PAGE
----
I hope the sales go well and I don't get a difficult buyer. The last time I sold anything was a few years ago when I got rid of my old Pfaltzgraff dishes. eBay makes it really easy to list things and Paypal makes the transaction of money easy but I still find the shipping part the hardest. Especially with fragile items. I had one dish break in shipping and the buyer was nice about it. He sent me a photo of the broken dish and I refunded him what he'd paid for it. I think we were both just sad it broke. He'd bought other pieces and I packed everything together, but not well enough for the post office to play football with the box. Fortunately magazines aren't breakable! Just heavy.
If this sale goes well, I'll be looking to clear out more stuff. I often donate things to the thrift store, but sometimes I feel there are items that should be matched with the right person and an online auction can find that person. Like these magazines. I doubt the thrift store would even take them.
And in case you're wondering, I might list some yarn on eBay. I have some listed for sale on ravelry but I don't think anyone's even looked at it. As for sewing stuff, I use the classifieds in patternreview and give a heads up here. That reminds me, I have a serger I'm not using...
Friday, April 04, 2008
I like the simple, retro look of V1043 . It could be real cute in a summery print.
V1048 seems to be a very popular choice among the sewing blogger community. I like it too.
V8489 is also a popular choice. I think this would look good on many figures and I think Vogue thought so too because it's one of their rare patterns that goes up to size 24.
I'd love to make creative t-shirts like Marcy Tilton. Maybe with V8497 I can.
V8499 is a bit of a risk. I dress somewhat conservatively but I think these pants could be a nice alternative to my usual jeans or sweatpants to create a casual, summer look. However, I don't think I'd wear them to work (nor would I wear sweatpants to work either!)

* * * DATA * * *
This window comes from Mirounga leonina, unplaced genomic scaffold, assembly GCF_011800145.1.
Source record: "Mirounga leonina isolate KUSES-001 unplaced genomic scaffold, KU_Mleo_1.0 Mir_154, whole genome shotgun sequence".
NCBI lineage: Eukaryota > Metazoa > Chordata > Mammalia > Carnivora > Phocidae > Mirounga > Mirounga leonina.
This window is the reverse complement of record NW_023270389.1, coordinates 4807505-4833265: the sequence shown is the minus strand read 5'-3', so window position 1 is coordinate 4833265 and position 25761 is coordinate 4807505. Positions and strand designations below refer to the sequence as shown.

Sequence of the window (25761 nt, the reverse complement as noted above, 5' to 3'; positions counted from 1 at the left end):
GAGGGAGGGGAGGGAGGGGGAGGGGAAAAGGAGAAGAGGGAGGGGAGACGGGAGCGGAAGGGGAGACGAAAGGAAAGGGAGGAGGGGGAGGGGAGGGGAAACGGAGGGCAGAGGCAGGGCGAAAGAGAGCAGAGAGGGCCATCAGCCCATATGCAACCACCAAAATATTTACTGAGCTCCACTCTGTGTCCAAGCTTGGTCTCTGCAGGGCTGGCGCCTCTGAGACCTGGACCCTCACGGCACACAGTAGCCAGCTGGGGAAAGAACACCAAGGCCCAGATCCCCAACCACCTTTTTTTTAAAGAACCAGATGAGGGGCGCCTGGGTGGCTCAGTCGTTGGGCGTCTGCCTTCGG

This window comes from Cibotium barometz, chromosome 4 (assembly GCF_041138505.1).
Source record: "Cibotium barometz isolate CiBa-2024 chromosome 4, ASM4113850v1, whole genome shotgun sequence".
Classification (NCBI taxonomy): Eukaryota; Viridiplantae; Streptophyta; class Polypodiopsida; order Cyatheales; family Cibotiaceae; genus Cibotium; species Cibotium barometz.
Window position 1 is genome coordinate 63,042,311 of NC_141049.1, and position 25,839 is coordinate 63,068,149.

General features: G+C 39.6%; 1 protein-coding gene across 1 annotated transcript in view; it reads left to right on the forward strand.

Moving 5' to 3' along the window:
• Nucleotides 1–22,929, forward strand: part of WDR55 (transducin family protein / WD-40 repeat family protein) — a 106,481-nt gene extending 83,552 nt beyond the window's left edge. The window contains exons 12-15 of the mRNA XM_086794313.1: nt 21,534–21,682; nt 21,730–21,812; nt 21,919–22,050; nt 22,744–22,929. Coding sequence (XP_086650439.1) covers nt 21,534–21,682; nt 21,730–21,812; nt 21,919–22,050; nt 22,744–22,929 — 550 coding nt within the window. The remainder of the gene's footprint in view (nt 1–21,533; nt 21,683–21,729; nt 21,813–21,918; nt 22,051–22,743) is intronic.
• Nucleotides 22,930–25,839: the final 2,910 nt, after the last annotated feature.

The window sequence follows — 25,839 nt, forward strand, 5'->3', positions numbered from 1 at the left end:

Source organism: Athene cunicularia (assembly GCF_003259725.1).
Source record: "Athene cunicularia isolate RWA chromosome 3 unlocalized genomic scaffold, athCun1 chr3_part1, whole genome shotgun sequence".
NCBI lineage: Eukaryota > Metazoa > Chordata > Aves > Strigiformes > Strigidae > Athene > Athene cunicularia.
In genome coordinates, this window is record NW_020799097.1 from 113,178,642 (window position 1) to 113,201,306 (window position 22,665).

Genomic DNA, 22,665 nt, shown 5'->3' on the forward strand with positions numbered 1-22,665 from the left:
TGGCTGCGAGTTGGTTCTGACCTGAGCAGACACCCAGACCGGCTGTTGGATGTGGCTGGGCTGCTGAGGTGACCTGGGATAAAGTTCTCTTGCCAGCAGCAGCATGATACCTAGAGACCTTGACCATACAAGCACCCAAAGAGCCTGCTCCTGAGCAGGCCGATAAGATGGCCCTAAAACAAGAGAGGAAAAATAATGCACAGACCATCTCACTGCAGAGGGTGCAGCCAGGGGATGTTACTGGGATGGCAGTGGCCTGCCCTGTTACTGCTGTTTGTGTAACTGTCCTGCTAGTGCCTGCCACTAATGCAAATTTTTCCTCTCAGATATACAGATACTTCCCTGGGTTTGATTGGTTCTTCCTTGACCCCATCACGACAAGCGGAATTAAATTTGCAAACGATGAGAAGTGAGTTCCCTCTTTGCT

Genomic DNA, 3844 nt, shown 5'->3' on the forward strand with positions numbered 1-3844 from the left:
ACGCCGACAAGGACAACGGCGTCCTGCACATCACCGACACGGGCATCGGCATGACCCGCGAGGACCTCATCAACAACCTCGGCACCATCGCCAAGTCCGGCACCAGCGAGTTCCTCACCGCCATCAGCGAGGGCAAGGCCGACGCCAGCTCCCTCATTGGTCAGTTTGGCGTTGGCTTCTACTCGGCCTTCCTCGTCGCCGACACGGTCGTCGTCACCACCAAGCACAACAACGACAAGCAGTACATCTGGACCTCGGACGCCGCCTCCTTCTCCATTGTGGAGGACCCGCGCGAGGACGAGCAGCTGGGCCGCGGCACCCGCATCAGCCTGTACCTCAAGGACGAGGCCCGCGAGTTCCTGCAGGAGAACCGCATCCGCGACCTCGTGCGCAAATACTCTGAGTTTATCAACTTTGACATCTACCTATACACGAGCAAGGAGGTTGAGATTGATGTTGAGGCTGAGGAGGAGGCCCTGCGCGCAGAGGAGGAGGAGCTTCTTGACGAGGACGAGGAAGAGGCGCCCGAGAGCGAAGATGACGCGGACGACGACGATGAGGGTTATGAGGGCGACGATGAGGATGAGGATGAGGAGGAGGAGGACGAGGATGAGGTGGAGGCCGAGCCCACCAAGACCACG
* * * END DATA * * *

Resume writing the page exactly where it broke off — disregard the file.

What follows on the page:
I like the simple lines of V8503 and I think v-necks are most flattering on me.
I don't need a handbag right now but I like the shapes of the bags in V8506.
Thursday, April 03, 2008
Cashmere Lace Scarf
This is my current project. I consider this my first real lace project. I've done some lace patterns on a tank top and on socks but this is the first on in laceweight yarn. It looks kind of lumpy now but when it's blocked to lie flat, it should look lovely. The yarn is Belisa Cashmere and I purchased it at Stitches 2007 from Belisa Cashmere. They're an Australian company. It's a very easy lace stitch I think. It repeats every 10 stitches in the row and every 6 rows. I put a lifeline in, which is just a piece of thick thread that is threaded through each stitch at the end of the 6th row. This way if I mess up and can't easily fix it, I can just rip back to the lifeline, which will be holding the stitches and then I just reinsert the knitting needle. I've done this once so far! When I started I also used stitch markers to mark the stitch repeats across the row, but it turns out their well marked by a single column of stockinette so I just look for this and count to make sure I have 10 stitches.
These are 98% done (more than what's shown in the picture) and for some reason I just haven't finished them. If spinnity is reading this she's probably rolling her eyes and saying "just finish them already!" I like the yarn and I like the way they've turned out. I think I just haven't finished them because it will take some thinking to figure out where I left off. And I'd rather knit lace right now.
This is my very first weaving project. It's fairly loosely woven because my thread is thinner than it should be for the size heddle (the slatted piece on the upper left of the picture, which keeps the warp yarns spaced properly). But it's just practice and my first weaving. It might be a table runner when I finish it and if that's the case then the cats will add their hair to it anyway.
I bought the loom, a Schacht Flip, back in August at a store closing sale. I was interested in getting a loom but hadn't researched it yet when this one came available. I'm happy with it although it does have limitations. I can only do basic weave on it although there are ways to do more patterns. I bought two back issues of Handwoven magazine off eBay that contain specific instruction for Rigid Heddle looms on how to weave with two heddles and how to change a pattern to work for a heddle. There's also the book by Betty Lin Davenport called "Textures and Patterns for the Rigid Heddle Loom" but it's out of print. There was one on eBay last week, but it is so sought after that it sold for $57. I've thought about trying to get the book from the library and photocopying it. Apparently the author is selling photocopies of the book too but even better, someone on Ravelry reportedly contacted the author and she says a new edition is coming out. Woohoo!